There comes a day, apparently, when my boys, having dismissed me as homework helper (somewhere around the 5th grade) renew my access–(somewhere around the age of 18) with a sudden and surprising request to read a piece of their work–which I ask them to read aloud.
Both times I’ve been struck by how much the day to day of our household obscures the subtlety of their attention and the profundity of their soul’s work as revealed by the light over the water off the jagged coast of Maine (Aidan) or the poetry of a small child and a bicycle on a dusty path near the Mediterranean Sea (Lloyd.)
I never intended to be a writer. I turned to the page in despair at the age of 18; and it would be another decade before I realized that I had become a writer, and I certainly never planned to raise writers. (They wouldn’t even write letters to relatives.) But they have grown up watching me write and edit and revise, almost every day of their lives.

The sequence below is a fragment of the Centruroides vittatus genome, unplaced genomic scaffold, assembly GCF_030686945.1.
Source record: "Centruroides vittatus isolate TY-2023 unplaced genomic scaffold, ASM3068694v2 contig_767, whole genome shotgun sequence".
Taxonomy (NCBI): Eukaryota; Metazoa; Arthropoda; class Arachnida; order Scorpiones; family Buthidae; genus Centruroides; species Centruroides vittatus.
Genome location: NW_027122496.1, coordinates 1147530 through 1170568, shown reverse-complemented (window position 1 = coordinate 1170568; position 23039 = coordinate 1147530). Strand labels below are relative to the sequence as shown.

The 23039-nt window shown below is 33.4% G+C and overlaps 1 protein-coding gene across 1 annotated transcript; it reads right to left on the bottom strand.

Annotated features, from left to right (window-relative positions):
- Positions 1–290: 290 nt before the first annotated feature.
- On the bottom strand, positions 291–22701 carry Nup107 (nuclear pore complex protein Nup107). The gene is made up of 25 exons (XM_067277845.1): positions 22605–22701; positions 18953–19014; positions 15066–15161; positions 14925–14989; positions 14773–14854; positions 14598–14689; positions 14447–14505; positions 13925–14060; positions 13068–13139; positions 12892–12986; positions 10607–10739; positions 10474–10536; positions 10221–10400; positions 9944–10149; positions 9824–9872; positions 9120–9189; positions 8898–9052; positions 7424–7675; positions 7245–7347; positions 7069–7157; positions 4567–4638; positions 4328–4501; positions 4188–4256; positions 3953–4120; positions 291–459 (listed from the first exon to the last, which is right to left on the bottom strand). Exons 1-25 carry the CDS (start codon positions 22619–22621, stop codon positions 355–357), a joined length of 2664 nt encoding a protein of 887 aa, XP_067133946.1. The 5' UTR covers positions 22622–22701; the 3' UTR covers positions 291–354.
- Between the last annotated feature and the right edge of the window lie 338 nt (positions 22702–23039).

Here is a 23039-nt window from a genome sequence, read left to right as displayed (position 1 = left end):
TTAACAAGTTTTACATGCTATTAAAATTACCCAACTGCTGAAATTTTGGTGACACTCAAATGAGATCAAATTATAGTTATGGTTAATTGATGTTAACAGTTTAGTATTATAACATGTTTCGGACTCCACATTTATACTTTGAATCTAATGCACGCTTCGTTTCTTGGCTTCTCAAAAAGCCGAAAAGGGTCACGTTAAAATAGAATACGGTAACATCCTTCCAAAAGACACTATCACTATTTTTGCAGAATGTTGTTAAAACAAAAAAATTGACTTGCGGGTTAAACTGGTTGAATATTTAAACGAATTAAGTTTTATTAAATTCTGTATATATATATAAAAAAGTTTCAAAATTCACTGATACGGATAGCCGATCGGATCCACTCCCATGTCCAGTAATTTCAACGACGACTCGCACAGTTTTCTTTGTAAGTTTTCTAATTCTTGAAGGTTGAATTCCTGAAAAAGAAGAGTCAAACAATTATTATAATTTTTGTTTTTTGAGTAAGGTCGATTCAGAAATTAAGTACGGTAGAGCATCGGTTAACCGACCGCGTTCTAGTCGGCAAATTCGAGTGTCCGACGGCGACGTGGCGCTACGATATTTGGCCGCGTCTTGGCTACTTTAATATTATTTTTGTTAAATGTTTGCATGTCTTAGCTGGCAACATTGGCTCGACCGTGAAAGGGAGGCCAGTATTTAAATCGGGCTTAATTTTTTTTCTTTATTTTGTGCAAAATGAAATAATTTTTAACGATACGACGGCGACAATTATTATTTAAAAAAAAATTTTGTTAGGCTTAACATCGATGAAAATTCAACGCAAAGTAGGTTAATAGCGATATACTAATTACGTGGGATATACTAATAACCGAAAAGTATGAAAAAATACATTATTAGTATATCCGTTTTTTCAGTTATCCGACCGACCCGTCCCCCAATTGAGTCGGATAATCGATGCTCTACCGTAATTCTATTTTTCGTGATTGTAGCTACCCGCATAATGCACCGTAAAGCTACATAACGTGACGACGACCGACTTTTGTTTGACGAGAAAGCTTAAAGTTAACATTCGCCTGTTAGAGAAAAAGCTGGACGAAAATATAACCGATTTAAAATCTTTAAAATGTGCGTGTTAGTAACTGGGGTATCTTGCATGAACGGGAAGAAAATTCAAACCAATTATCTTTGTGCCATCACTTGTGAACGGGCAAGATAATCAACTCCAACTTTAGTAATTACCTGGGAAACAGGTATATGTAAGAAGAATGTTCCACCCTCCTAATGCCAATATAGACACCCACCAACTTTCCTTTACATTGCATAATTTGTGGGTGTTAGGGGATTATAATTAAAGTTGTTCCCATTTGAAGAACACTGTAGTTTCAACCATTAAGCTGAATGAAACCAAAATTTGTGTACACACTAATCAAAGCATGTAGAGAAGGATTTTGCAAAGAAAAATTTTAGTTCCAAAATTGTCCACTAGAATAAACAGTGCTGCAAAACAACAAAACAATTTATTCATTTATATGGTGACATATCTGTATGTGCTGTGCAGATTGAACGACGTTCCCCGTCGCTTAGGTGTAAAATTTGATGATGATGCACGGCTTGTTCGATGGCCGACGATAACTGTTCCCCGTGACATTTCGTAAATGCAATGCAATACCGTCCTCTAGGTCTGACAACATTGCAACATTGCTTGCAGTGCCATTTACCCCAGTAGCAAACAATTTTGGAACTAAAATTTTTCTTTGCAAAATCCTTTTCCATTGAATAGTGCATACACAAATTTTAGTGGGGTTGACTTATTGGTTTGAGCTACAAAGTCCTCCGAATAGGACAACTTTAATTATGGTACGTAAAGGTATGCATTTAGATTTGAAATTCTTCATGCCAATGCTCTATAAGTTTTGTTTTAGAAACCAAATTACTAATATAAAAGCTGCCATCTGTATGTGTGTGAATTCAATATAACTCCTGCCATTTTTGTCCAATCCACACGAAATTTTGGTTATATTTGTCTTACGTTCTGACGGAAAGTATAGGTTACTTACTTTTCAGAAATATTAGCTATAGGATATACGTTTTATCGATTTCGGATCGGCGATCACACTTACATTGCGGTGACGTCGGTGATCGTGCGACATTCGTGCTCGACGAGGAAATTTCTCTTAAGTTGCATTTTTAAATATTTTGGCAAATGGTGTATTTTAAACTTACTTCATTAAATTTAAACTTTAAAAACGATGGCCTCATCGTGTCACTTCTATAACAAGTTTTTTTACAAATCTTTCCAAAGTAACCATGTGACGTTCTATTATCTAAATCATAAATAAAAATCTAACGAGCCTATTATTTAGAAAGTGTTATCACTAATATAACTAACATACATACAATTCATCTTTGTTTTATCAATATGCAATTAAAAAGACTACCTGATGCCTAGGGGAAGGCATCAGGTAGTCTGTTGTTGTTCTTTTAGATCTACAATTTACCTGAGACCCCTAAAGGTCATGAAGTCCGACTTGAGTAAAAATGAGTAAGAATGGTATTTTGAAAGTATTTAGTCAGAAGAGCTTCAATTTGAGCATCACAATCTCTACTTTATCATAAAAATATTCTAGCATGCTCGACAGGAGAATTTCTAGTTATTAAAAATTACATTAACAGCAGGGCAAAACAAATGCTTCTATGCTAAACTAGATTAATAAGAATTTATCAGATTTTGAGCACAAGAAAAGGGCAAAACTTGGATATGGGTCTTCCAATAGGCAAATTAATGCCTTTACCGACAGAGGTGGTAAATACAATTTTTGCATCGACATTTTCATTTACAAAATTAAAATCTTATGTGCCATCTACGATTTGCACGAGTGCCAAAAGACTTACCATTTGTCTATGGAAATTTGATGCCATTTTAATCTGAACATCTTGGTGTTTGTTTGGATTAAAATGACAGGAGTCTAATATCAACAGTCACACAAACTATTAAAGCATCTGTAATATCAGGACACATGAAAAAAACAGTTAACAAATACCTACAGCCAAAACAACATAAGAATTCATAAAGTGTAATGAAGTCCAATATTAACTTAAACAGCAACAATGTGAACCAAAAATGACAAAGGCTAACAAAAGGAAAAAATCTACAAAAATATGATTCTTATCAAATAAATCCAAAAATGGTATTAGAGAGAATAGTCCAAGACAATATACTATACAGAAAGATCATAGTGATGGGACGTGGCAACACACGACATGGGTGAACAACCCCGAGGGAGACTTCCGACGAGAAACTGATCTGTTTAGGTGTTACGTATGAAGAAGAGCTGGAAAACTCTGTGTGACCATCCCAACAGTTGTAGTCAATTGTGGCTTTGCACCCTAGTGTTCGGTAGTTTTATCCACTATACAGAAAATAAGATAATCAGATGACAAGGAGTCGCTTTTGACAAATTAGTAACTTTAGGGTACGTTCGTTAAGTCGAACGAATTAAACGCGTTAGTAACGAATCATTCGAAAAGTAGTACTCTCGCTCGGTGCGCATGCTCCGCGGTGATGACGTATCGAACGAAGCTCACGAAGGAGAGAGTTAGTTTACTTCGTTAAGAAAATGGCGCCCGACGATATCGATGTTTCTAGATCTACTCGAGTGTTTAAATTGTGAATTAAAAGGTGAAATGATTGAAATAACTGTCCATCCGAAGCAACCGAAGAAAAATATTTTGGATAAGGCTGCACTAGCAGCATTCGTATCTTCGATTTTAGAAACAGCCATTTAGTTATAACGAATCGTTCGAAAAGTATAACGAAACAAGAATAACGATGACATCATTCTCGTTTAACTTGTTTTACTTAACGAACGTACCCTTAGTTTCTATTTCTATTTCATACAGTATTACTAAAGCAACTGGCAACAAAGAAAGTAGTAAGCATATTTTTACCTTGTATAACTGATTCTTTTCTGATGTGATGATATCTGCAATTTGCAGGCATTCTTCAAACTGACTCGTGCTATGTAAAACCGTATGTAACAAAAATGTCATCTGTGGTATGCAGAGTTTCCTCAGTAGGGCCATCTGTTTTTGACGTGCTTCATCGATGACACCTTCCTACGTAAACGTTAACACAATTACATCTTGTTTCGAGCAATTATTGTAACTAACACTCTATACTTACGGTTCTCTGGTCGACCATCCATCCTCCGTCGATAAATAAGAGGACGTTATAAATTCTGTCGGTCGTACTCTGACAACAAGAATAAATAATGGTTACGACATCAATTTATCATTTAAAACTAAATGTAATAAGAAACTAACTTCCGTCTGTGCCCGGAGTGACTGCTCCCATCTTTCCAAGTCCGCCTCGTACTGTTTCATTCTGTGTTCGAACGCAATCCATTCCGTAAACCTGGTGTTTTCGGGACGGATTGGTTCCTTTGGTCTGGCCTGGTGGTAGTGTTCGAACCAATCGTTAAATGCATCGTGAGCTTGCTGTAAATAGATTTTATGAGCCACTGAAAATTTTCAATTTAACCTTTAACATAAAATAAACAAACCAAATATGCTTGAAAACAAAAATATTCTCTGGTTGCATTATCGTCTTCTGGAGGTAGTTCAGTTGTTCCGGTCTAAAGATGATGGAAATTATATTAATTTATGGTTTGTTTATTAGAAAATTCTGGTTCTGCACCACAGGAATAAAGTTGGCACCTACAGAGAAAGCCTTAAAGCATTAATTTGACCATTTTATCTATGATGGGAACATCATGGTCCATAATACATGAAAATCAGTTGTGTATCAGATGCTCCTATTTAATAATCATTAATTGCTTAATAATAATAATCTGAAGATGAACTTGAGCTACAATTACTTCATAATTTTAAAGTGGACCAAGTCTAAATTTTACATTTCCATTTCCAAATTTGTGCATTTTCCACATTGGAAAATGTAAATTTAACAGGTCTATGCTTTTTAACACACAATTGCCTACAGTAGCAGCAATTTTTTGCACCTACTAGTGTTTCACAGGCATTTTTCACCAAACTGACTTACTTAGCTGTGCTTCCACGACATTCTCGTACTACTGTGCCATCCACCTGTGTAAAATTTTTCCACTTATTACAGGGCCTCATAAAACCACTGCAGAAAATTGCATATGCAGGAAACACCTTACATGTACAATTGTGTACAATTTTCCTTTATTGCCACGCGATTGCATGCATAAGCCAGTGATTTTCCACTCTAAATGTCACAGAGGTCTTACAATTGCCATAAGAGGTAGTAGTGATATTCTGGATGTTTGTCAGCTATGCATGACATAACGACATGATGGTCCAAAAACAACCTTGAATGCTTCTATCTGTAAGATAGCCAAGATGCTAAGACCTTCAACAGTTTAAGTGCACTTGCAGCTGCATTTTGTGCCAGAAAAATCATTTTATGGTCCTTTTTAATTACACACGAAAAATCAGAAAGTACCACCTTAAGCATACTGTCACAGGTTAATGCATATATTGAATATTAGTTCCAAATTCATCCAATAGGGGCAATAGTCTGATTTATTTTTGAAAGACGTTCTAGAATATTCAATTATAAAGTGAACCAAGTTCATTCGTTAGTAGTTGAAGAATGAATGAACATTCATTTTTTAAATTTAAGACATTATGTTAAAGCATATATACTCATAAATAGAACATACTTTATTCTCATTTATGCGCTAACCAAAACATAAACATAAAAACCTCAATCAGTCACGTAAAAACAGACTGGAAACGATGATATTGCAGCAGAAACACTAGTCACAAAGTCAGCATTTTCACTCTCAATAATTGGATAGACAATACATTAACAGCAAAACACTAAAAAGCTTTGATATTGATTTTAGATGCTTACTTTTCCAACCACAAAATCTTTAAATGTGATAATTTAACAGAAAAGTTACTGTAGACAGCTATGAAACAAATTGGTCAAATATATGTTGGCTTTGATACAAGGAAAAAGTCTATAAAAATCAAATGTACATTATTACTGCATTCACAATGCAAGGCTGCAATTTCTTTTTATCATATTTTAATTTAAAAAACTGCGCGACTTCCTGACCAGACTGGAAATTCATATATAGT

“You care more about writing then you do about me,” said my oldest, at the age of 4.
Later they listened for themselves in my work. “Why aren’t I in it?” they’d ask.
Eventually, they were just as disappointed if they found themselves on the page.
“Mom, are you writing about me and sex?” my oldest asked after he came home from a weekend at a friend’s (whose mother was apparently reading my parenting blog.)
For many years after that, anything I wrote had to be screened. Sometimes the objections were fierce and final, but more often, they were few and accommodating. Both boys seemed to appreciate my dharma, while they carved out their own—sports, music, penguins, origami, mountain biking, economics, engineering, politics, philosophy.
Even so, ours has always been a family of words. Of audiobooks and speed scrabble. Of heated kitchen debates. Deep listening. Skilled communication.
Someday if I’m worthy, I’ll arrive on their page. I hope they will be honest and kind.
But mostly I hope that the page will be a friend.